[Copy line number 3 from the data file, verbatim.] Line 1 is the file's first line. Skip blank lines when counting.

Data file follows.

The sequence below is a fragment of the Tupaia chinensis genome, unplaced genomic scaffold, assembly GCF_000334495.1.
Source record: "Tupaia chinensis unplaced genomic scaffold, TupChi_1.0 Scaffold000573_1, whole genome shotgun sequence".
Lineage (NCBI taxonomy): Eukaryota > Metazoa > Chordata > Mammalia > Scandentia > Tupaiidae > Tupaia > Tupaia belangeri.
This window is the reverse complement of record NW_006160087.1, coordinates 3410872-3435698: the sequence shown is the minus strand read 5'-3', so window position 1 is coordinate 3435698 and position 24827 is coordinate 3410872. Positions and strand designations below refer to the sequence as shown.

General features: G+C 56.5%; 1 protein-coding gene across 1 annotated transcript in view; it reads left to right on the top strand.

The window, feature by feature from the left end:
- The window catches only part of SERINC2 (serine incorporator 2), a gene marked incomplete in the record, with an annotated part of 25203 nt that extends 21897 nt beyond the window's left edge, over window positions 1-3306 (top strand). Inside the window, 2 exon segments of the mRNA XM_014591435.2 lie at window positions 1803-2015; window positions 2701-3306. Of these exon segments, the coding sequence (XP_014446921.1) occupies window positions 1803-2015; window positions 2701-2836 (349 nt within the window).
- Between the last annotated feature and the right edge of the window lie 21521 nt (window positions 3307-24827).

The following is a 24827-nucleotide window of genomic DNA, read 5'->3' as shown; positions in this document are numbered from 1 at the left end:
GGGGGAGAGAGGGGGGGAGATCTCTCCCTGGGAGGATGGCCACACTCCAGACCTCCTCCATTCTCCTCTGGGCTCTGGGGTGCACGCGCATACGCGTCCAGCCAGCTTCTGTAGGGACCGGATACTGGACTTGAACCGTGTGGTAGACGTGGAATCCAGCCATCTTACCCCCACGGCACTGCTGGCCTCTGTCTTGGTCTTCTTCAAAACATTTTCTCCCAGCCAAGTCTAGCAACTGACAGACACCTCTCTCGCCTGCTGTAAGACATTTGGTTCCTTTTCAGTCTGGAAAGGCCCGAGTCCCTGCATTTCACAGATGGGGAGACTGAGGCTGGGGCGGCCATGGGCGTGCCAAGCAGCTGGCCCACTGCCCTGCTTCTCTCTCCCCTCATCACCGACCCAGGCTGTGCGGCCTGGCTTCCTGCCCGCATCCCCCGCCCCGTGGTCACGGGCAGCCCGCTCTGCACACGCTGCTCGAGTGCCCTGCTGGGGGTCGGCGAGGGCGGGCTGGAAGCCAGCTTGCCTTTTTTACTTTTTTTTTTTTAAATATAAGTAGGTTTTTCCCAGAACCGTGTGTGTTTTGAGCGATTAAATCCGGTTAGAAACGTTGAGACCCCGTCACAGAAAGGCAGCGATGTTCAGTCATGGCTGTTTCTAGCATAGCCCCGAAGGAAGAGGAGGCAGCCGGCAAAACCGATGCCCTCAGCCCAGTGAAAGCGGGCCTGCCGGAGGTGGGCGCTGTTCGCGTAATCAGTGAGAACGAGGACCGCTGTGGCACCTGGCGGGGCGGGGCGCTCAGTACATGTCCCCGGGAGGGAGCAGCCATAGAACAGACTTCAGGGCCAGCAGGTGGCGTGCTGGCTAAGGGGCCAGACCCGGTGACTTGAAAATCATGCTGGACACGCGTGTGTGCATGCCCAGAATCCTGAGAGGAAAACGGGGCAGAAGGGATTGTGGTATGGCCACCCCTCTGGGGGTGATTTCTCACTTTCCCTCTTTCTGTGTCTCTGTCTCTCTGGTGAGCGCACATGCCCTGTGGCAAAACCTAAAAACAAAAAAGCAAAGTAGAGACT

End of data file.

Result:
Lineage (NCBI taxonomy): Eukaryota > Metazoa > Chordata > Mammalia > Scandentia > Tupaiidae > Tupaia > Tupaia belangeri.